In the first part of this article, we reviewed the “tick the box” hurdles that a prospect must overcome in order to meet basic anti-money laundering requirements. In this second part, we will look at the considerations that must be made when taking a Risk Based Approach towards the client or counterparty.
Would you rather have the well-to-do local dentist or the billionaire foreign despot as your client?
The final hurdle in a customer or counterparty due diligence (CDD) is often difficult to set since it is a grey area in which the risk must be evaluated and compared against your own tolerance or appetite for risk. There are several factors that are considered in the evaluation of CDD risk.
First, there is the customer or counterparty themselves. The degree of political exposure is also a risk factor, as politically exposed persons (PEPs) are often in a position of power that is conducive to bribery and corruption. The reasons given for the proposed relationship should be scrutinized and validated. The nature of the relationship should be considered as well: how much business and of what kind is expected over the duration of the relationship. Finally, the history of the party is a risk factor with facts such as past criminal or civil investigations, indictments, and convictions playing a role in judging the risk.
Second, there is contextual and geographical risk. If the party is foreign, then this presents more risk than would a well-known local. If the party comes from a country or region where corruption and crime are high this will raise the risk profile. A party from country with significant extractive resource revenue will also present a higher risk. There is some truth in the stereo type of a third word government official from an oil rich country making off with stolen funds, as this happens much more often than it does with first world government officials from diversified service driven economies.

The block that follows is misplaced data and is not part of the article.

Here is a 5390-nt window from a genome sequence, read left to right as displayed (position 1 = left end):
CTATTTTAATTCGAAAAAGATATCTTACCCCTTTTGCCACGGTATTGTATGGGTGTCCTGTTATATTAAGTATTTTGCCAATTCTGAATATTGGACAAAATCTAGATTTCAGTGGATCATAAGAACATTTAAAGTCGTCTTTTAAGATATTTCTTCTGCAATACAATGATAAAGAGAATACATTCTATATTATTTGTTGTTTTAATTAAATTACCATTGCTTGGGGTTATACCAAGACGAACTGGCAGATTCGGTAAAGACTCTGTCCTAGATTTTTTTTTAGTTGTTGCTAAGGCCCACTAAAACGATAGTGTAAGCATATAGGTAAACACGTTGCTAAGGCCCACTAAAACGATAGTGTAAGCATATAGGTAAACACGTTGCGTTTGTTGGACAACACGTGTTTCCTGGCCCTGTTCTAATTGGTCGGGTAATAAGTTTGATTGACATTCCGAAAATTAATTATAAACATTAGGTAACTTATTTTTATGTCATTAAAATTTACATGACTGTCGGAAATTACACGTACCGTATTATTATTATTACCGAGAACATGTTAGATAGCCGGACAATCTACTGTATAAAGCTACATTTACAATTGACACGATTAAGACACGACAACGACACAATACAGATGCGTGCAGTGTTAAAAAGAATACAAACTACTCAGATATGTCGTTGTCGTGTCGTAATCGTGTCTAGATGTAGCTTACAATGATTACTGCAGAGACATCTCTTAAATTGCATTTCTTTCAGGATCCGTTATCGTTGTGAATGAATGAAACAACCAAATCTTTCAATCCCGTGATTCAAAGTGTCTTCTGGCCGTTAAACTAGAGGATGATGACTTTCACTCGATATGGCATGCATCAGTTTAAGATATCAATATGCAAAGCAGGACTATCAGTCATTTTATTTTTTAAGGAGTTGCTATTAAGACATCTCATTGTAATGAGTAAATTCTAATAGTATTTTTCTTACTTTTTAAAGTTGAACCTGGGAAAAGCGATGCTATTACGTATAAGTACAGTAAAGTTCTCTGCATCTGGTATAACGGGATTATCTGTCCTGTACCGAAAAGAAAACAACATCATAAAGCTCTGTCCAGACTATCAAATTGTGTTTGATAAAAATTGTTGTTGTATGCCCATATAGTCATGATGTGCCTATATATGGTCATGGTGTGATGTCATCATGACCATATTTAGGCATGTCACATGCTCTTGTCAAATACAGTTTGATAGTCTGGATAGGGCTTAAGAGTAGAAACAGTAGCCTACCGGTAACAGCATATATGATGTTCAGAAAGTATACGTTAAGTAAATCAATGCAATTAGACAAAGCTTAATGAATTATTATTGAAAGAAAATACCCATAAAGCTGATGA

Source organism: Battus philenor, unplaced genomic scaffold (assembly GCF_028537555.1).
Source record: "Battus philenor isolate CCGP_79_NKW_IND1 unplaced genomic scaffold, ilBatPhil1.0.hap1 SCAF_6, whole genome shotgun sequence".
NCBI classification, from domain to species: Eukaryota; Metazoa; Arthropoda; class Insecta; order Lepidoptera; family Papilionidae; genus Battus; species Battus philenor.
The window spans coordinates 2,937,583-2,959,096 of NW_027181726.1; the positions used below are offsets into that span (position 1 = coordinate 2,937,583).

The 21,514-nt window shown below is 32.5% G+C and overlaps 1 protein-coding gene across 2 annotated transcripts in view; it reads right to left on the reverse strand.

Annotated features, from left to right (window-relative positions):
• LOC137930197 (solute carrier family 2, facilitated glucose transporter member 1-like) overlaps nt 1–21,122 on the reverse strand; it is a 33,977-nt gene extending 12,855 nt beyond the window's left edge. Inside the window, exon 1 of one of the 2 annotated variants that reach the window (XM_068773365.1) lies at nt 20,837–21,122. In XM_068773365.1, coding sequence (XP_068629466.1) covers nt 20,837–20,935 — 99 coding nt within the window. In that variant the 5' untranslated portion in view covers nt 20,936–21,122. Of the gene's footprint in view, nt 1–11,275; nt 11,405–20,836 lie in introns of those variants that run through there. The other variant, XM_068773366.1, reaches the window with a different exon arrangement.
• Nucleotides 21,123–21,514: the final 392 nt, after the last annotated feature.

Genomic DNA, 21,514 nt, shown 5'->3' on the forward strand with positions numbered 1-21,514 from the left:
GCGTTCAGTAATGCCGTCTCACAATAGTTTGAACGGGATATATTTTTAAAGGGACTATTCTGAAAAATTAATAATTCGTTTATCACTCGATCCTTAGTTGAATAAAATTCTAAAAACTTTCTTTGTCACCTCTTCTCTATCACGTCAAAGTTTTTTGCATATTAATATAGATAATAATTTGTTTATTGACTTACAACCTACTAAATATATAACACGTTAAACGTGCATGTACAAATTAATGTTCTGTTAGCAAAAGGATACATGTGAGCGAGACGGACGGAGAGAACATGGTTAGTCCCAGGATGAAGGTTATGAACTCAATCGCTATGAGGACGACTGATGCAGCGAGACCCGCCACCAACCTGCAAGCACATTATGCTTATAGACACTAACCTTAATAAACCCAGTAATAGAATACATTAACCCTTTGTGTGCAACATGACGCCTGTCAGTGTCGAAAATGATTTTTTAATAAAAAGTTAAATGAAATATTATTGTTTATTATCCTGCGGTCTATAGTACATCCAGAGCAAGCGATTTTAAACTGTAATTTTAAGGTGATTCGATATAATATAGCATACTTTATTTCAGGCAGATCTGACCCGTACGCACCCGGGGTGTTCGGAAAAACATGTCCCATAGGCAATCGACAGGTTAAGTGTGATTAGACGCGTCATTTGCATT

Finally, there is the business proposed. If the proposed transaction involves new and innovative products then it should be carefully reviewed. If the party is action through opaque and complex structures, particularly those located in certain “secrecy jurisdictions” then the risk profile should be increased. Finally, if the proposed business involves transactions that would be conducive to money laundering, i.e. cash or high value asset transactions, then the increase in risk must be considered.
In the Risk Based Approach it is up to your organization, based on a thorough understanding of your business risk tolerance, to decide which clients to accept as “low risk”, which ones to accept as “higher risk”, and which ones to “reject” and the processes used to make and continually evaluate these decisions. You may have several levels of risk and appropriate risk management procedures for each. It is up to you, within the confines of your regulatory regime, to select the right tools and define and implement the processes that are suitable for your business. In order to do this, you must understand the risks you face and press the pedal down hard enough to get your business to the finish line, while turning away any client that presents unreasonable levels of risk for your business.
In short, it is a much lower risk proposition to do business with a well-known community dentist who owns a local practice for the last 25 years and is planning for retirement than it would be to deal with a high-level judge from a foreign country who has been investigated for bribery in the past and wishes to open a “confidential savings account”.